Wealthy football players claim America is oppressive. Their protest over the national anthem goes viral. The nation gets thrown into turmoil.
Columbus Day arrives. We have our annual Columbus-was-a-genocidal-maniac theme trumpeted from the mouths of those who, like the football players, believe America is the bastion of systemic racism.
As a historian, I know that our history includes some terrible things. Yet we need some sense of comparative analysis, not emotional outbursts, to deal with what has happened. We also need to see more clearly that many of those things we don’t like have been corrected.
And as a historian, I also know that not many people are well versed on that history. They simply follow the lead of some who claim they know the truth, even though often they are following a political agenda, not truth.
Take Columbus. Who really knows that one of his prime motivations was to spread Christianity? Oh, I know—he was also vainglorious and coveted rank and honor. He loved the title bestowed: Admiral of the Ocean Sea. But how many know that when he returned for his second voyage that all the men he had left in the New World had been slaughtered and that another native chief joined him in attacking those who committed that slaughter?
We have a much-too-romanticized view of what life was like among those natives. Jesus’s comment about how there will always be wars and rumors of wars applied among them as well as European nations. They were not as innocent as sometimes portrayed. They connived politically for advantage over other tribes and engaged in types of behavior not countenanced today.
In other words, they were people just like all other peoples—and where there are people, there are problems.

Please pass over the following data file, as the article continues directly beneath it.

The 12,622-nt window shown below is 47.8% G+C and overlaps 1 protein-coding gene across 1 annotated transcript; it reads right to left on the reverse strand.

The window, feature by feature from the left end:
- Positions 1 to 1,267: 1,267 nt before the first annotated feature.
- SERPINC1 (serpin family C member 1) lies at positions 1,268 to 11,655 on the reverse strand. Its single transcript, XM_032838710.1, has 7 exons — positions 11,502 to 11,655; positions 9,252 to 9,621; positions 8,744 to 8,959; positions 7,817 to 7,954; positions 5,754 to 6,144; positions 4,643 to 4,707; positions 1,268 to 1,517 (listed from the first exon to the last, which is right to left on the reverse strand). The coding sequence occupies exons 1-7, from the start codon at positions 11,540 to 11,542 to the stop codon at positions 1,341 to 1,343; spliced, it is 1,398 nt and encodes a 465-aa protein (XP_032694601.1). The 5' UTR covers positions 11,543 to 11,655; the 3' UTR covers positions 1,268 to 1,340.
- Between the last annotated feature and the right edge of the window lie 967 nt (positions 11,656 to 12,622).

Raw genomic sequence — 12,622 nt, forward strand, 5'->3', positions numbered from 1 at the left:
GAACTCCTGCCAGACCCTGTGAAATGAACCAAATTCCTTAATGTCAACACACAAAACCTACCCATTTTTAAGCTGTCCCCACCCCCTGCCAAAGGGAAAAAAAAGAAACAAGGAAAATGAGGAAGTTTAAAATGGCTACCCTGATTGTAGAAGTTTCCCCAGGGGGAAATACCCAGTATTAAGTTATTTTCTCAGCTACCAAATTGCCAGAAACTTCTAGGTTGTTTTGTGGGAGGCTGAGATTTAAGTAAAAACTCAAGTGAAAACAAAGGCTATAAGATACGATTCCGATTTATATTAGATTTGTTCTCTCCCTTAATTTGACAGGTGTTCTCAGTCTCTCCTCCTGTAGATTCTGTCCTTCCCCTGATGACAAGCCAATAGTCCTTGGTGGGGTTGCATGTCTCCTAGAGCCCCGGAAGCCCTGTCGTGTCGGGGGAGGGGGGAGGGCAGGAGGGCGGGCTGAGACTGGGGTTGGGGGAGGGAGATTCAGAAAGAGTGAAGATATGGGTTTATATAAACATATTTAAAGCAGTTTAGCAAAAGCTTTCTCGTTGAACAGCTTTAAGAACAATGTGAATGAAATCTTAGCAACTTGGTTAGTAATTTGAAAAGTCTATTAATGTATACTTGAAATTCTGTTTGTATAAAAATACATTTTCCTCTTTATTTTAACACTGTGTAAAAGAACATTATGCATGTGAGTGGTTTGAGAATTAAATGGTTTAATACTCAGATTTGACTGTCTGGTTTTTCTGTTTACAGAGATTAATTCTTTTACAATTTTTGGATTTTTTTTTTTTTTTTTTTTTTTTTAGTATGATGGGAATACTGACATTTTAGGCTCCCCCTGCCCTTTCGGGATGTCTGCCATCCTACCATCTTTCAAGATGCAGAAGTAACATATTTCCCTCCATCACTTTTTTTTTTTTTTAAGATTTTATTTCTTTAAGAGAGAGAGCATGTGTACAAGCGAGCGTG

Just a hint: don’t get caught in a war; your end will be slow and torturous.
Back to Columbus. Here’s a comic I found a number of years ago that probably is closer to the truth than anything nowadays:
I’m no apologist for Columbus Day. I can take it or leave it. But neither do I bow to a modern political correctness that can only see evil in the arrival of the Europeans. I can draw distinctions between those who carried out evil and those who didn’t.
When it comes to American history, I can decry the racism that led to slavery, while simultaneously rejoice that America became one of those nations that put an end to the practice.
I can clearly see that the segregation that followed slavery was evil, yet I can enthusiastically applaud the end of that particular evil empire.
I know that the inner cities of America are a place of disadvantage for success in life. Yet I also know that government programs to “help” have only led to the disintegration of the black family structure, thereby creating more poverty. When over 70% of children born in the inner cities grow up without a father, consequences follow. God intended that all children have both a father and a mother.
So, in an ironic twist, it’s all that government help that has created an atmosphere that some see as oppressive.
If the family structure were to be reestablished and genuine capitalism be allowed to flourish (not the crony type that dominates cities run by so-called progressives), I believe we would see much greater prosperity across the board in our society and much less rationale for the protests we see now.
Where do those foundational beliefs in the necessity of a strong family and a vibrant, free economy come from? They are Biblical principles. Only a return to those principles will bring this about.